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Deutscher-Menzies Outstrips Rivals in Total Sales

The Australian-owned fine art auction house Deutscher-Menzies, Melbourne, overtook both Sotheby’s and Christie’s in 2004 to become the Australian market leader in sales.

SYDNEY—The Australian-owned fine art auction house Deutscher-Menzies, Melbourne, overtook both Sotheby’s and Christie’s in 2004 to become the Australian market leader in sales.

Owned by former Melbourne art dealer Chris Deutscher and, proprietor of the large industrial cleaning group Menzies International, Deutscher-Menzies in its seventh year of operation grossed a total of A$30.18 million ($21 million)—against A$24.04 million, or $16.8 million (including large sales of Aboriginal art) for Sotheby’s and A$16.6 million ($11.62 million) for Christie’s.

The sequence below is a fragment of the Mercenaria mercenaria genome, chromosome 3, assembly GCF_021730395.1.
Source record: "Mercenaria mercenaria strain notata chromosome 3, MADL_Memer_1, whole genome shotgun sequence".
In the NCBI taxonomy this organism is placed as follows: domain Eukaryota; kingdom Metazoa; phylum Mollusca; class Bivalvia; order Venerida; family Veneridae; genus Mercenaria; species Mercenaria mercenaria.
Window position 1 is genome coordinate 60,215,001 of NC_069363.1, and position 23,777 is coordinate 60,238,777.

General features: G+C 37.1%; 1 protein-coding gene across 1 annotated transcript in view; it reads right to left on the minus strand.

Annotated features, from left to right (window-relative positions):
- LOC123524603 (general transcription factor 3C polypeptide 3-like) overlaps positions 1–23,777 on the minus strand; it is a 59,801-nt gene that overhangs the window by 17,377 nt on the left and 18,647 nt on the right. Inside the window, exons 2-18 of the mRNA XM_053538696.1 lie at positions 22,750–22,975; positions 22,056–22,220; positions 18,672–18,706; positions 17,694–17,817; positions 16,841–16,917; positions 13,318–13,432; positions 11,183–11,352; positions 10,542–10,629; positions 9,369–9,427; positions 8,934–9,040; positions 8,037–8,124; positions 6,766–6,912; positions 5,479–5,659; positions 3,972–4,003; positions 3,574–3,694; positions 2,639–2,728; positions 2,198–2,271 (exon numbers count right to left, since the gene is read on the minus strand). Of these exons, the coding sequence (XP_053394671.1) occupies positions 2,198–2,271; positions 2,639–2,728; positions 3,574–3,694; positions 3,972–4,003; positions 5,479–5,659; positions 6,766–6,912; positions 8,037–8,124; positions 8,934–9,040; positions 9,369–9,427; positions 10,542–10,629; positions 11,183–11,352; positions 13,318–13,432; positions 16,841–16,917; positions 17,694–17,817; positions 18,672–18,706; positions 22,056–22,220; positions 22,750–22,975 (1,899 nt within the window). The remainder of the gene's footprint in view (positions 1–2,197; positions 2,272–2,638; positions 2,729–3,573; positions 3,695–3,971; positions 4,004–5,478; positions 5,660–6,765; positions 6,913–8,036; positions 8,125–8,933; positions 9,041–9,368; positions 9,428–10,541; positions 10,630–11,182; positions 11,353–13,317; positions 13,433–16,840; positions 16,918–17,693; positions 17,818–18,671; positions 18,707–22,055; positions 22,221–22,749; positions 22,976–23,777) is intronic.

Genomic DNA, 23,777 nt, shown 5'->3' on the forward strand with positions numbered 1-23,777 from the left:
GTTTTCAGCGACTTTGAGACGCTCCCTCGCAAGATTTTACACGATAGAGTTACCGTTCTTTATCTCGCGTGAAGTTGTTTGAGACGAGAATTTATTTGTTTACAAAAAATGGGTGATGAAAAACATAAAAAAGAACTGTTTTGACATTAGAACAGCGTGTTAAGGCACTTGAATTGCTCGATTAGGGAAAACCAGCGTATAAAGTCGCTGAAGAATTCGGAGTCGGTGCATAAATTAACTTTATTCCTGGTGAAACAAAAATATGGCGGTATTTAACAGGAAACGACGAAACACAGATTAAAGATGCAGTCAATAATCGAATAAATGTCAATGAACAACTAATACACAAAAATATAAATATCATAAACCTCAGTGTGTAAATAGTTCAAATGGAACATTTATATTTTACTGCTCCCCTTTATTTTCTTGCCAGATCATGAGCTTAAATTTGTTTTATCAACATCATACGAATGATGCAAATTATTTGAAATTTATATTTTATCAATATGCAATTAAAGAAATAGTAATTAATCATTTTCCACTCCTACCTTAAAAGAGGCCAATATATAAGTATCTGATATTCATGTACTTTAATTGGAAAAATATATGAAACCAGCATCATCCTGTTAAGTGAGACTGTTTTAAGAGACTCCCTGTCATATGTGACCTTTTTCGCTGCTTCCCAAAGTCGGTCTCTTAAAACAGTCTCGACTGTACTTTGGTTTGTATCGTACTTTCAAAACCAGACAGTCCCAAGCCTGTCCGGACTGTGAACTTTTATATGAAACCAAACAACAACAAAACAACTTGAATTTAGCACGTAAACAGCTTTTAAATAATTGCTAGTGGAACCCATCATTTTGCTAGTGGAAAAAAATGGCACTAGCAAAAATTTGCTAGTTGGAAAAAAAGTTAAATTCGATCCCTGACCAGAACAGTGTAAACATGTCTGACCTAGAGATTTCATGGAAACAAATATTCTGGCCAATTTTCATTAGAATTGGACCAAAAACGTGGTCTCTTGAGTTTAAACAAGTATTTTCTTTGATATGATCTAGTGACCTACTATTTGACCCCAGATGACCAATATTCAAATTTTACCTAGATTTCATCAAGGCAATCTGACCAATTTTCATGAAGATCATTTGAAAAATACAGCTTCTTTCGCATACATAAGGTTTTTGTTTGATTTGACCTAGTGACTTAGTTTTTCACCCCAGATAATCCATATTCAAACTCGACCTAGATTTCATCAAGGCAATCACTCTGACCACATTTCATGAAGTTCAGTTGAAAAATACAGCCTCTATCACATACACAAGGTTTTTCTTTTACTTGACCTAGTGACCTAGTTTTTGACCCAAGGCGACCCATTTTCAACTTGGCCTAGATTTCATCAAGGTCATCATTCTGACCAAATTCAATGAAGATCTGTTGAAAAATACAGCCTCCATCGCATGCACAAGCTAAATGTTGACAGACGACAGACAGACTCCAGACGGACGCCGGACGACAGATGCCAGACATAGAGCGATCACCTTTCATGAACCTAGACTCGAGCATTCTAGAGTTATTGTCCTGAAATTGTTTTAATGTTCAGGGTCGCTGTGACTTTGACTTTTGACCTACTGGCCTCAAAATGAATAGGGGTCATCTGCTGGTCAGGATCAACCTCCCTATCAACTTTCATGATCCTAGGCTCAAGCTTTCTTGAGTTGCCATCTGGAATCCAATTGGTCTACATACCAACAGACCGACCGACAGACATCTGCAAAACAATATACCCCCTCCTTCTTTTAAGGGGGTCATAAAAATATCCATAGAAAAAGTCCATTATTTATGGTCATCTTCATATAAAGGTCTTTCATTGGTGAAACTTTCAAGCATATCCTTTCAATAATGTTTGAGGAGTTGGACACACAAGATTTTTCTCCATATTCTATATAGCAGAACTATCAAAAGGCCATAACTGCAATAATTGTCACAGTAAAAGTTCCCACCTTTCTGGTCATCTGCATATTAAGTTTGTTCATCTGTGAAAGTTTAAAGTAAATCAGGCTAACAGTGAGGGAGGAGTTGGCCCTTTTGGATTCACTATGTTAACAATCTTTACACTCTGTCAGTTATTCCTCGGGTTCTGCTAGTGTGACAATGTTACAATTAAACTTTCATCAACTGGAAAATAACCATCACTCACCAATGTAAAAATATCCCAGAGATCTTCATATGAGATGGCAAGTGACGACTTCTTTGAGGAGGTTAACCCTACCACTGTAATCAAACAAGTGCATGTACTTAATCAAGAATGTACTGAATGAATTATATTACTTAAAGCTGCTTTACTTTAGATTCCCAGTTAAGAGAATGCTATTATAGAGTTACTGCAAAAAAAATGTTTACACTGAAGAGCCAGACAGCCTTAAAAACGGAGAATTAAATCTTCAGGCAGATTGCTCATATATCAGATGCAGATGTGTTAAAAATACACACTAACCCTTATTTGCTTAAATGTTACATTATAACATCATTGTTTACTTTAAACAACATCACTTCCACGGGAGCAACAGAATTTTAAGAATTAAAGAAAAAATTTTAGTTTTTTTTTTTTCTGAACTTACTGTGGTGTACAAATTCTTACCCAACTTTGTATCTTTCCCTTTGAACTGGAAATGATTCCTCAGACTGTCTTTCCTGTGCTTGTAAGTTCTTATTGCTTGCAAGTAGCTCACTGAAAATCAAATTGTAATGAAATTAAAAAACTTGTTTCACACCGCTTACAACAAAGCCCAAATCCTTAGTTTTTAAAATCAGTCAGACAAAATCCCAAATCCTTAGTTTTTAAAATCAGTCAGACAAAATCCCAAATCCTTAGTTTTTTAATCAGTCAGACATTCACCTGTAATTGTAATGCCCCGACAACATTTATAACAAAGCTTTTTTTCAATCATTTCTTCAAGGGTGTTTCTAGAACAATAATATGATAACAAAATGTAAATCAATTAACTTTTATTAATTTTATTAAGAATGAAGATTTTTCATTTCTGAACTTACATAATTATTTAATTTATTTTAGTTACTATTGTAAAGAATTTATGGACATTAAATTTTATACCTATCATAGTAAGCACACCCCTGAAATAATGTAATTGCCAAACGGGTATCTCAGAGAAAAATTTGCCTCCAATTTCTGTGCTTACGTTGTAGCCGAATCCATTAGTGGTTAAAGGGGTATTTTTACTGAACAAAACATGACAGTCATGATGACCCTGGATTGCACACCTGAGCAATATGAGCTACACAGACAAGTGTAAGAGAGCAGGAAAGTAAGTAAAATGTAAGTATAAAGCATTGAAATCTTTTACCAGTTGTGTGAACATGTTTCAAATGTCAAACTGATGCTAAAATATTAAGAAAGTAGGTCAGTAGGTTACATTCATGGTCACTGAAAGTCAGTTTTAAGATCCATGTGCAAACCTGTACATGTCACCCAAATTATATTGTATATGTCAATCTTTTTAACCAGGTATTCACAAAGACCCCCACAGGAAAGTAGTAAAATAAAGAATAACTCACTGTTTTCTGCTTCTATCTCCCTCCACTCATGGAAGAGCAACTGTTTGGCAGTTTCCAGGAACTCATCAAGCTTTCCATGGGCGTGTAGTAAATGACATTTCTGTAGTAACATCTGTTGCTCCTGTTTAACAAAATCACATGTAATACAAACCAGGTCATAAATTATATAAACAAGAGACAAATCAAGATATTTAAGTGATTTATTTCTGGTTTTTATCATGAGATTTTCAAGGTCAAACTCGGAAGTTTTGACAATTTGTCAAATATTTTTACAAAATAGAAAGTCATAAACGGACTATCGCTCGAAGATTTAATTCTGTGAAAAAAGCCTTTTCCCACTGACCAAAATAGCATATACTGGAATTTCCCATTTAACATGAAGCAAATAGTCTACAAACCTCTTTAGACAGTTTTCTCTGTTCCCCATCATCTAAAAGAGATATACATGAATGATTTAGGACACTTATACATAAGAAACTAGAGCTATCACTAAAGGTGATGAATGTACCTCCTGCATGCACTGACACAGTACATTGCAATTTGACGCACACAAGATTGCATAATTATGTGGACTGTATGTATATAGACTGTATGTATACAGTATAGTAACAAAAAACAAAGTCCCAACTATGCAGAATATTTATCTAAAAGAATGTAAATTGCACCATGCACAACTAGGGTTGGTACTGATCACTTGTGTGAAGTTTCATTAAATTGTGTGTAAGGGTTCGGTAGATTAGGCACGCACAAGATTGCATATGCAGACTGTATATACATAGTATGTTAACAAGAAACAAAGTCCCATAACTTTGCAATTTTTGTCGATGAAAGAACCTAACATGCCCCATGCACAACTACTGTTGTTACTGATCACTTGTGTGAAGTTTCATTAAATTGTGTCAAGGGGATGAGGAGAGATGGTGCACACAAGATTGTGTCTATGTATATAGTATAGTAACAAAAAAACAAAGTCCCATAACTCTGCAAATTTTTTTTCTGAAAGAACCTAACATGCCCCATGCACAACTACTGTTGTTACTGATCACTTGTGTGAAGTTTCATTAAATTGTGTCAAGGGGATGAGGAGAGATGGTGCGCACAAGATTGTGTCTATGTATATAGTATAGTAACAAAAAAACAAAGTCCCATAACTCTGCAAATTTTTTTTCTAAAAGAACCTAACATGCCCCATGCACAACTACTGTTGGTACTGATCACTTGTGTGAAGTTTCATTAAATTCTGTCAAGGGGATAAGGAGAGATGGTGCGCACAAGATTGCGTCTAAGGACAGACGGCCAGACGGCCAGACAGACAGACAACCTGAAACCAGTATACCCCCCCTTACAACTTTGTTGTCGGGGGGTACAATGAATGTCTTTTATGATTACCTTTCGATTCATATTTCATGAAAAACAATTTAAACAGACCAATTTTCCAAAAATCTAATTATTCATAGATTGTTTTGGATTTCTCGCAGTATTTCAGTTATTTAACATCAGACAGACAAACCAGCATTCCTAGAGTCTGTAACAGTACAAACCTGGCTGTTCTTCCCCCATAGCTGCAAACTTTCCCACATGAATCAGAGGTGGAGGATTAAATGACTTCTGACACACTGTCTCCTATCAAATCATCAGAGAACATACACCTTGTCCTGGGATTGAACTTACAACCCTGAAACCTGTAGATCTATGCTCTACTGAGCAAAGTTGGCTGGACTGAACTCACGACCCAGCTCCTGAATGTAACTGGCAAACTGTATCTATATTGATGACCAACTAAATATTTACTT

This was during a year in which the market shifted toward lower-priced contemporary art and the total turnover from all auction houses in Australia and New Zealand fell from A$91.8 million to A$86.13 million ($60 million), the Australian Art Sales Digest reports.

The Deutscher-Menzies figures include the only two A$1 million-plus paintings sales during the year—works by modernist Brett Whiteley and Impressionist Frederick McCubbin. This is the first time the Melbourne-based group has moved into the top spot, although in recent years it has been inching up on both Christie’s and Sotheby’s (if the Sotheby’s Aboriginal art sales of more than A$5 million are excluded).

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